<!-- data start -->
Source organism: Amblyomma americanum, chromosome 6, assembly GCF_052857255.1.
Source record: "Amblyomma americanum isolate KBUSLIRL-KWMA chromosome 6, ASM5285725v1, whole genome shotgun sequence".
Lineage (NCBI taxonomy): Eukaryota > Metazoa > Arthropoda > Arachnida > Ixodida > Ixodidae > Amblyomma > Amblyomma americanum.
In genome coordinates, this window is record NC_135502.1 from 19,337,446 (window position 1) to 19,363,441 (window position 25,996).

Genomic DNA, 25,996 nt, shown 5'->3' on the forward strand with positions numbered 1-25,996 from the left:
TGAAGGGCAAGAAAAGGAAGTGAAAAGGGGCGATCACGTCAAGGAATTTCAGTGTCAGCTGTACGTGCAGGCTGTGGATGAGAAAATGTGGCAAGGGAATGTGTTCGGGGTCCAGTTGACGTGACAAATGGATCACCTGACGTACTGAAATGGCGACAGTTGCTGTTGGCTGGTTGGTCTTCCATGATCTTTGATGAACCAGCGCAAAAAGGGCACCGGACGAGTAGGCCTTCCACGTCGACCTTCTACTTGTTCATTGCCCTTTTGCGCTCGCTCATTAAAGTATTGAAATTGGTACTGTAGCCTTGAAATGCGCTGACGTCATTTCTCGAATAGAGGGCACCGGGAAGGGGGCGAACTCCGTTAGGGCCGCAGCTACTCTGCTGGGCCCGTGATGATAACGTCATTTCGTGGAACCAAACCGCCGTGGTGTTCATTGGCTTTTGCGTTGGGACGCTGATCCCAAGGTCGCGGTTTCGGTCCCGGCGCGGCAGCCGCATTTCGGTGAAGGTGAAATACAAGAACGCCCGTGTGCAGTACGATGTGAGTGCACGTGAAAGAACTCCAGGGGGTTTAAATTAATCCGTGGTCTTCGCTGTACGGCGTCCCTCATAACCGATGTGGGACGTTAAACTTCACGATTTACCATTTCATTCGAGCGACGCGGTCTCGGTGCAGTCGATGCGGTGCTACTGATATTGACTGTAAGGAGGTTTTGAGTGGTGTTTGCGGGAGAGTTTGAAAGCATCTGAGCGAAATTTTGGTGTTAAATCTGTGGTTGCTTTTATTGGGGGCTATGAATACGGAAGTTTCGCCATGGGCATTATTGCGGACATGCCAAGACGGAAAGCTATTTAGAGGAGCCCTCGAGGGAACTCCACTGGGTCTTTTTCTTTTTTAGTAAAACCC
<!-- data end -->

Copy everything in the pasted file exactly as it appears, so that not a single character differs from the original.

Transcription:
Source organism: Amblyomma americanum, chromosome 6, assembly GCF_052857255.1.
Source record: "Amblyomma americanum isolate KBUSLIRL-KWMA chromosome 6, ASM5285725v1, whole genome shotgun sequence".
Lineage (NCBI taxonomy): Eukaryota > Metazoa > Arthropoda > Arachnida > Ixodida > Ixodidae > Amblyomma > Amblyomma americanum.
In genome coordinates, this window is record NC_135502.1 from 19,337,446 (window position 1) to 19,363,441 (window position 25,996).

Genomic DNA, 25,996 nt, shown 5'->3' on the forward strand with positions numbered 1-25,996 from the left:
TGAAGGGCAAGAAAAGGAAGTGAAAAGGGGCGATCACGTCAAGGAATTTCAGTGTCAGCTGTACGTGCAGGCTGTGGATGAGAAAATGTGGCAAGGGAATGTGTTCGGGGTCCAGTTGACGTGACAAATGGATCACCTGACGTACTGAAATGGCGACAGTTGCTGTTGGCTGGTTGGTCTTCCATGATCTTTGATGAACCAGCGCAAAAAGGGCACCGGACGAGTAGGCCTTCCACGTCGACCTTCTACTTGTTCATTGCCCTTTTGCGCTCGCTCATTAAAGTATTGAAATTGGTACTGTAGCCTTGAAATGCGCTGACGTCATTTCTCGAATAGAGGGCACCGGGAAGGGGGCGAACTCCGTTAGGGCCGCAGCTACTCTGCTGGGCCCGTGATGATAACGTCATTTCGTGGAACCAAACCGCCGTGGTGTTCATTGGCTTTTGCGTTGGGACGCTGATCCCAAGGTCGCGGTTTCGGTCCCGGCGCGGCAGCCGCATTTCGGTGAAGGTGAAATACAAGAACGCCCGTGTGCAGTACGATGTGAGTGCACGTGAAAGAACTCCAGGGGGTTTAAATTAATCCGTGGTCTTCGCTGTACGGCGTCCCTCATAACCGATGTGGGACGTTAAACTTCACGATTTACCATTTCATTCGAGCGACGCGGTCTCGGTGCAGTCGATGCGGTGCTACTGATATTGACTGTAAGGAGGTTTTGAGTGGTGTTTGCGGGAGAGTTTGAAAGCATCTGAGCGAAATTTTGGTGTTAAATCTGTGGTTGCTTTTATTGGGGGCTATGAATACGGAAGTTTCGCCATGGGCATTATTGCGGACATGCCAAGACGGAAAGCTATTTAGAGGAGCCCTCGAGGGAACTCCACTGGGTCTTTTTCTTTTTTAGTAAAACCC